It has been noted before in the history of logic that some of Frege's logical and semantic views were anticipated in Stoicism. In particular, there seems to be a parallel between Frege's Gedanke (thought) and Stoic lekton; and the distinction between complete and incomplete lekta has an equivalent in Frege's logic. However, nobody has so far claimed that Frege was actually influenced by Stoic logic; and there has until now been no indication of such a causal connection. In this essay, (...) we attempt, for the first time, to provide detailed evidence for the existence of this connection. In the course of our argumentation, further analogies between the positions of Frege and the Stoics will be revealed. The classical philologist Rudolf Hirzel will be brought into play as the one who links Frege with Stoicism. The renowned expert on Stoic philosophy was Frege's tenant and lived in the same house as the logician for many years. In der Geschichte der Logik ist häufig bemerkt worden, dass einige der logischen und semantischen Auffassungen Freges in der Stoa antizipiert worden sind. Genannt wurden insbesondere die Parallelen zwischen dem Fregeschen Gedanken und dem stoischen Lekton sowie die Unterscheidung zwischen vollständigen und unvollständigen Lekta, die bei Frege ihre Entsprechung hat. Ein Wirkungszusammenhang ist allerdings nicht behauptet worden. Dazu gab es bislang auch keinen Anlass. Der vorliegende Beitrag versucht erstmalig, einen detaillierten Indizienbeweis für das Bestehen eines solchen Zusammenhangs vorzulegen. Dabei werden weitere charakteristische Übereinstimmungen zwischen Frege und der Stoa aufgewiesen. Als Mittelsmann wird der Altphilologe Rudolf Hirzel vorgestellt. Er wohnte lange Jahre als Mieter zusammen mit Frege im selben Haus und war ein anerkannter Experte der stoischen Philosophie. (shrink)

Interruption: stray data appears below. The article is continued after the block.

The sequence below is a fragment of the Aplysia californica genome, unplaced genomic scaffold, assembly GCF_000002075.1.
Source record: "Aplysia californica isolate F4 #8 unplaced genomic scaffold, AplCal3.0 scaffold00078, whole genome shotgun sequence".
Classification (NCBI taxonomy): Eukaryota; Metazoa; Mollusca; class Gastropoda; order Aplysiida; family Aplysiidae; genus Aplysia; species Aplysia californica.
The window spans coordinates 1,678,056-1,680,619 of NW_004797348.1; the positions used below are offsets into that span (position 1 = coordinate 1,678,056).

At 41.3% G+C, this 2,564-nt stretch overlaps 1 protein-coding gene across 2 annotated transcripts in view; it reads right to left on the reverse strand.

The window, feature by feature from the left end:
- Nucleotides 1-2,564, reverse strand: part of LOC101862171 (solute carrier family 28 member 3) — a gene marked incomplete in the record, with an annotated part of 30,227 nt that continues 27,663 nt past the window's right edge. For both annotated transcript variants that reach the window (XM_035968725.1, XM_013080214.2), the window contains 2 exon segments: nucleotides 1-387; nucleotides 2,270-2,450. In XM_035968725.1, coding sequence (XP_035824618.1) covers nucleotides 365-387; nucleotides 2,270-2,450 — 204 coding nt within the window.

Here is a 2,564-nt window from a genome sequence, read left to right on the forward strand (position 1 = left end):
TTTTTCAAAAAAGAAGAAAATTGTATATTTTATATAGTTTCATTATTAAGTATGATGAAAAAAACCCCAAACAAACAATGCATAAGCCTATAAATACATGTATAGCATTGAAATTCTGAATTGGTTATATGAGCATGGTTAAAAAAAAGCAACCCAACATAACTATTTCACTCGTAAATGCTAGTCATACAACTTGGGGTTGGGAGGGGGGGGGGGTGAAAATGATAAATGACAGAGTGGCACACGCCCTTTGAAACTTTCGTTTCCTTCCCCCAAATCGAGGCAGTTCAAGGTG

The Principle that freedom is necessary for moral responsibility has received a variety of explications, but few philosophers have doubted that in some plausible sense it is true. However, two philosophers have recently challenged it using very different but equally ingenious arguments. J.F.M. Hunter has provided the more obviously direct attack in arguing that considerations of freedom as such are in no way relevant to assessments of moral responsibility. Harry Frankfurt has directed his fire at the version of the freedom (...) principle which says that a person is morally responsible for what he has done only if he could have done otherwise. Both Frankfurt and Hunter point out the significance of their arguments for the determinism/moral responsibility debate: if there is no freedom requirement for moral responsibility, then even if determinism threatens freedom, it does not follow that determinism threatens moral responsibility. (shrink)